9. Josh Dobbs, Steelers. Grade: D+
    PRESEASON WEEK 3 ANALYSIS: Josh Dobbs entered the game late in the fourth quarter. He was nearly picked on his first play, and then he dropped the shotgun snap. He was able to recover the ball, but took a 10-yard loss. Dobbs finished 4-of-7 for only 24 yards. One incompletion was a failed Hail Mary.

    PRESEASON WEEK 2 ANALYSIS: Josh Dobbs finished 10-of-19 for only 70 yards and the pick. The completion percentage is not ideal, and his YPA was an atrocious 3.68. Dobbs looks like he needs several years of development, but I still think he’s better than Landry Jones. Dobbs fumbled early on a blind-side hit by Grady Jarrett. He then spent most of the remainder of the opening half tossing ineffective checkdowns. Dobbs had opportunities to go downfield, including right before halftime, but he settled for an inaccurate short lob to a running back. Dobbs finally took some deep shots in the third quarter. A receiver of his dropped a gain of 15, and Dobbs was then nearly intercepted because he threw the ball too late. He also fumbled, but a penalty nullified it. His worst play occurred when he was being brought down for a sack. He desperately heaved the ball up for grabs before his body hit the ground, and the pass was picked off.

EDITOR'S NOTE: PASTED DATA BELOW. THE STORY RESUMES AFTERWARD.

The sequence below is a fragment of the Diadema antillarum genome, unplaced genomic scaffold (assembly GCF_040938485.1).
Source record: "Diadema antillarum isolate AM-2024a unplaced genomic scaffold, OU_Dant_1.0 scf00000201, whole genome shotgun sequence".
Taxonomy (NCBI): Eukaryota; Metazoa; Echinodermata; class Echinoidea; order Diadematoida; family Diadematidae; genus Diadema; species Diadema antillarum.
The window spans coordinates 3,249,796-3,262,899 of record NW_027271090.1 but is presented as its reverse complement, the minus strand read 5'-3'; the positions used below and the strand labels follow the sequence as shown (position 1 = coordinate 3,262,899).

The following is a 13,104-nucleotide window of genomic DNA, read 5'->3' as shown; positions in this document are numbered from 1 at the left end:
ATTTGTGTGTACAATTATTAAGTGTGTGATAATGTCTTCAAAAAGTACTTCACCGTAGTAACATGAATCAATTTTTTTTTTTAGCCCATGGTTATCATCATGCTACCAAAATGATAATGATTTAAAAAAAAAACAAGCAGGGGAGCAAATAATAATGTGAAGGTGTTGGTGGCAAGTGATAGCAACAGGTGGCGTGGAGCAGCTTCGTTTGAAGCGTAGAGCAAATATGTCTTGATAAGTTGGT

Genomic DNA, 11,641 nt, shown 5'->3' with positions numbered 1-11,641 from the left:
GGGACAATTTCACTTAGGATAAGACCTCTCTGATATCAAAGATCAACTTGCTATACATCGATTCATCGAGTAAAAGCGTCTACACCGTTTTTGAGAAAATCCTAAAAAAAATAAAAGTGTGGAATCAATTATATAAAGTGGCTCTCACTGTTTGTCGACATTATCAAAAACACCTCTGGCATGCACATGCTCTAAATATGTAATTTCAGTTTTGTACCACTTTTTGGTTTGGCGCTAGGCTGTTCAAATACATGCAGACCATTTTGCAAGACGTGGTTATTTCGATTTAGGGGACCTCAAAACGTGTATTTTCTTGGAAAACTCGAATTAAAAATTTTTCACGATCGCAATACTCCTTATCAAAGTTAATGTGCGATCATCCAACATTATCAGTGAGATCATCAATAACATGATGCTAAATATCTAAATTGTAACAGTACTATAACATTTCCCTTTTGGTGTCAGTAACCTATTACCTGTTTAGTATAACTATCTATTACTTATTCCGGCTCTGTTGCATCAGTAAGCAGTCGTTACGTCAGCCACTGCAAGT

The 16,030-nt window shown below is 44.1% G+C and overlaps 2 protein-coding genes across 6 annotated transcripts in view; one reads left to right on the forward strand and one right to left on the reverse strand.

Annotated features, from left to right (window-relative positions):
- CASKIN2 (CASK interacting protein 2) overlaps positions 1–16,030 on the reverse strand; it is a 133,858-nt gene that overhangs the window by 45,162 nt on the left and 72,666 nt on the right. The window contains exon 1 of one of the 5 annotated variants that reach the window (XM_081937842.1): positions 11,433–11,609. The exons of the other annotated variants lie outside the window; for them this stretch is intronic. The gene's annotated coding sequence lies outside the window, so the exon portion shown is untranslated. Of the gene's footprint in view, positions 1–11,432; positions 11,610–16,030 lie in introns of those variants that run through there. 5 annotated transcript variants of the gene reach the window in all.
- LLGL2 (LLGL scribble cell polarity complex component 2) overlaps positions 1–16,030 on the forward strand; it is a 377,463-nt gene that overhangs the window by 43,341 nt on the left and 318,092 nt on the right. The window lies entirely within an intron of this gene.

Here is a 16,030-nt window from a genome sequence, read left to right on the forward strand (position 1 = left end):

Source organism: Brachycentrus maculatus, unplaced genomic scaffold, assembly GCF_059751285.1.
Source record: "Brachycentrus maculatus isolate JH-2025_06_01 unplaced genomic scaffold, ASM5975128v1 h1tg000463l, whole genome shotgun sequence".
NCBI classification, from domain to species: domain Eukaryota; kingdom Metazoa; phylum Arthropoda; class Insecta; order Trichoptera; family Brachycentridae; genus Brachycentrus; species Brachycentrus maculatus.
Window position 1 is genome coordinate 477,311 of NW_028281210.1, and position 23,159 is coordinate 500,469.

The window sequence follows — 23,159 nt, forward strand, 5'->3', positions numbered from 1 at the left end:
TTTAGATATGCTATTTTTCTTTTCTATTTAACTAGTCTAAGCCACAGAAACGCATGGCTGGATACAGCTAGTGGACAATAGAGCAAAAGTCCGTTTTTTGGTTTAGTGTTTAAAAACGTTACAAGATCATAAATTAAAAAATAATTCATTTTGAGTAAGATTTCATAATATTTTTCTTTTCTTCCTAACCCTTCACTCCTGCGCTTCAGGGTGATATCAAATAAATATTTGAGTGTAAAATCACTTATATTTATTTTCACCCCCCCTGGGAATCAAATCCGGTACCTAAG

PRESEASON WEEK 1 ANALYSIS: Josh Dobbs went 8-of-15 for 100 yards against the Giants. However, he threw two interceptions. The initial pick was an underthrown pass amid pressure, while the second occurred because Dobbs didn’t see Devin Taylor, who dropped into coverage. Dobbs has some potential, but is a major project. Still, he seems better than the anemic Landry Jones, who didn’t even play in this contest.

  10. Chad Kelly, Broncos. Grade: INC
    PRESEASON WEEK 3 ANALYSIS: Chad Kelly missed the third week of the preseason with a wrist injury.

    PRESEASON WEEK 2 ANALYSIS: Chad Kelly missed the second week of the preseason with a wrist injury.

    PRESEASON WEEK 1 ANALYSIS: Chad Kelly missed the first week of the preseason with a wrist injury.

As a reference, here were my final preseason grades for the 2016 rookie quarterbacks (did not do this last year):

Dak Prescott – A+
Paxton Lynch – B
Connor Cook – B
Jacoby Brissett – B
Cardale Jones – B-
Carson Wentz – C+ (only played the first game)
Jared Goff – C
Cody Kessler – C-
Christian Hackenberg – D
Kevin Hogan – F